In deciding to resume military trials for alleged terrorists at Guantanamo Bay, Cuba, President Obama didn't make the right or wrong call; he made the only call.
Had Sept. 11 occurred on his watch, then he, like his predecessor, would have had a range of options, including military tribunals, a civilian criminal prosecution, or the choice of holding alleged terrorists indefinitely as enemy combatants.
But Obama did not have the luxury of a blank slate. George W. Bush did. For Obama, the options were limited by the circumstances he inherited, legally speaking.
Given the duration that prisoners have been held at Guantanamo, it would be virtually impossible to try them in a civilian court. For nearly a decade, their treatment has not been in keeping with the procedural protections afforded in a civilian criminal court. They were not Mirandized. They have obviously had no assurance of a speedy trial. Counsel has not been available to them every step of the way. While incarcerated, some have been subjected to duress. To remove them from that war-type processing and transfer them into a completely different system is akin to beginning their prosecution in one country under a unique set of rules and procedures, then concluding it in another.
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Consider the case of Ahmed Ghailani. He is the al-Qaida terrorist who was acquitted on 284 of 285 counts after being tried in a civilian federal court in New York. The lone conviction was for engaging in a terror conspiracy.
Ghailani was the first Guantanamo detainee to stand trial in civilian court, and as soon as that decision was made, he was afforded a full complement of constitutional protections. That meant the jury deciding his fate never got to hear some of the most damning evidence against the man charged in connection with the 1998 bombings of the U.S. embassies in Kenya and Tanzania, which killed 224 people.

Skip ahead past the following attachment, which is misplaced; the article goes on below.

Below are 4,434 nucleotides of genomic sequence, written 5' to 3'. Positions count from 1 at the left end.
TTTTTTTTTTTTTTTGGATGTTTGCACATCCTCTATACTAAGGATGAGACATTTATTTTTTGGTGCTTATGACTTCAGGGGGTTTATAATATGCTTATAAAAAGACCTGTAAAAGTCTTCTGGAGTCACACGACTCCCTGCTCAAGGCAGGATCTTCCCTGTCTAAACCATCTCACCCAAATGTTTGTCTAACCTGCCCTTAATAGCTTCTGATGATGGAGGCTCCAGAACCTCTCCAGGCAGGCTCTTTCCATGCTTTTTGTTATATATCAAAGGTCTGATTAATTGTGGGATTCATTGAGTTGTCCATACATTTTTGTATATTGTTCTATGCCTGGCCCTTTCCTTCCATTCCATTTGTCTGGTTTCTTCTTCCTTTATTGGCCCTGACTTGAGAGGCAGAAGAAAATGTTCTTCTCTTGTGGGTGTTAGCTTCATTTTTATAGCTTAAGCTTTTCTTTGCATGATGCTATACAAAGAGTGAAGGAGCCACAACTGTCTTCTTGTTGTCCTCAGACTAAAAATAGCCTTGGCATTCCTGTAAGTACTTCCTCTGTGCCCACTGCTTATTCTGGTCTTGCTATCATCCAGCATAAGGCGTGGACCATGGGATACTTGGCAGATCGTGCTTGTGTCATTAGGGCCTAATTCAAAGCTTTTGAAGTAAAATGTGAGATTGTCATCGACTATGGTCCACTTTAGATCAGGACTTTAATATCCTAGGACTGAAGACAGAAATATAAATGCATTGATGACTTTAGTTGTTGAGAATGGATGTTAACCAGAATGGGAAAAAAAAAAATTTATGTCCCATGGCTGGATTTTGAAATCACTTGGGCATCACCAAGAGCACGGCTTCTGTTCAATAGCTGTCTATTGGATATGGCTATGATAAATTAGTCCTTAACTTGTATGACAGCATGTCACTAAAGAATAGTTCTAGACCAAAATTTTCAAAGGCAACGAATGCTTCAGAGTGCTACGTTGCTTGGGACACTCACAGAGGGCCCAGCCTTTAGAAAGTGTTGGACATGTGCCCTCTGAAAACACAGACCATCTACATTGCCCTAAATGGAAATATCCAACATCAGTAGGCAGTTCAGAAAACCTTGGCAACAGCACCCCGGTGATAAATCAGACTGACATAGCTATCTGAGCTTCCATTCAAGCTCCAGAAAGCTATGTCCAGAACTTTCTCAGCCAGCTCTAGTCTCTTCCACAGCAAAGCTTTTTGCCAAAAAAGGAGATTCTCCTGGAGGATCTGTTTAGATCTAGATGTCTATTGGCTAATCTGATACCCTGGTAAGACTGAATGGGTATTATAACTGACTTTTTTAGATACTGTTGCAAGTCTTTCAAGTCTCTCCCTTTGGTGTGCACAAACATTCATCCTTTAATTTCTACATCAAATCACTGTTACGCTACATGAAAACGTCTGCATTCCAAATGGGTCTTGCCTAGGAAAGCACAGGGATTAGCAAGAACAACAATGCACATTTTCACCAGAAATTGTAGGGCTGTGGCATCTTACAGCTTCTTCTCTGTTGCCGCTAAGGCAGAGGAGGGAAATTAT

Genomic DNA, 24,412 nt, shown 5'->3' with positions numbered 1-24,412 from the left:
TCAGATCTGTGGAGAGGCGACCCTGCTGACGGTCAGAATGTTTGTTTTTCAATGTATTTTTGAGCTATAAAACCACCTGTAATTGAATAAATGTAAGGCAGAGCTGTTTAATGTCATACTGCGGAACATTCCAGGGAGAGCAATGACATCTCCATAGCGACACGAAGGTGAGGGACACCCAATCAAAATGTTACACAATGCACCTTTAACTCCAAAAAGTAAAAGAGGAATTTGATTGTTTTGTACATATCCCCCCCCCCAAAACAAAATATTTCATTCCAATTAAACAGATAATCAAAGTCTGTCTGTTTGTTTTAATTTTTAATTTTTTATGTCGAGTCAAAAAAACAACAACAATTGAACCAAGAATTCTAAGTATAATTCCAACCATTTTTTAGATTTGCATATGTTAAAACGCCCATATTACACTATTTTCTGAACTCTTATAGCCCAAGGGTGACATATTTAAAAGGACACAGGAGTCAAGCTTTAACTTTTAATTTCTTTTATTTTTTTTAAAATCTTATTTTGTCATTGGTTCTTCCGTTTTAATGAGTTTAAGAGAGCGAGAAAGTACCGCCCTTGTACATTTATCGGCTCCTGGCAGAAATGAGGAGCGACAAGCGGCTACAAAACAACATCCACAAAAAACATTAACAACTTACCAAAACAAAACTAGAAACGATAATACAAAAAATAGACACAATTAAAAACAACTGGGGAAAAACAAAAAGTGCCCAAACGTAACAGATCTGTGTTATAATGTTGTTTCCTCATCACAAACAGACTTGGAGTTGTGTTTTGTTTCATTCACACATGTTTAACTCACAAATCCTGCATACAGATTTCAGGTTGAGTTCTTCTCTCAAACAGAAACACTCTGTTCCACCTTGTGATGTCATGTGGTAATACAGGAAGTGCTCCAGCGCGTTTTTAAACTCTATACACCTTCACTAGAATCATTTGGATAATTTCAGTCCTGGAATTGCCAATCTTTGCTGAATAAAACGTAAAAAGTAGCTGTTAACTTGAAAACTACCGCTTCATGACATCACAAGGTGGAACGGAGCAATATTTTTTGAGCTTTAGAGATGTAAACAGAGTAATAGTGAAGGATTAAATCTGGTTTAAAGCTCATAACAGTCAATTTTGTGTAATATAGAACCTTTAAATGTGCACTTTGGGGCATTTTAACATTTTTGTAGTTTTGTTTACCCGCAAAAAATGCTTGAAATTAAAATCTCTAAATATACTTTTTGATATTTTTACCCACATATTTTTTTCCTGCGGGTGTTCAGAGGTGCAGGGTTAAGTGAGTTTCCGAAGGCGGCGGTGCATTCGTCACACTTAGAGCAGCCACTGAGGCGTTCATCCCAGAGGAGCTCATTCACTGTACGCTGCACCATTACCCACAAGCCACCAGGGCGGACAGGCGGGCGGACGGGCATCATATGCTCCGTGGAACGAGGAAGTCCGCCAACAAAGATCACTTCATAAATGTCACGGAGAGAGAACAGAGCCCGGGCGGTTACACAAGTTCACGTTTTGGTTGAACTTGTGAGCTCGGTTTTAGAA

Specifically, the government believed that Ghailani bought the truck and other materials used in the Tanzania attack. The key government witness was a Tanzanian who supposedly sold Ghailani the explosives. But because Ghailani revealed the seller's identity during alleged harsh interrogation sessions, this information was not admissible in the trial.
That's exactly the sort of thing that will happen if more who were processed in anticipation of a military tribunal are instead afforded constitutional rights in a civilian criminal trial. Had Ghailani been prosecuted in a military court, the judge would have had increased discretion to admit such evidence.
The civilian system was not designed for the al-Qaida-type defendants. It was designed to protect the individual rights of the person charged by the state, and to keep him from speaking in support of his own prosecution.
But the military has a different objective and so does its system. The military tribunals are geared toward preventing loss of lives in wartime conditions. And for a military-tribunal prosecution, there is greater latitude for evidence and sources.
Which is why the president made the only choice he had, even if it defied a campaign promise.
Contact Smerconish, a columnist for The Philadelphia Inquirer, at www.smerconish.com.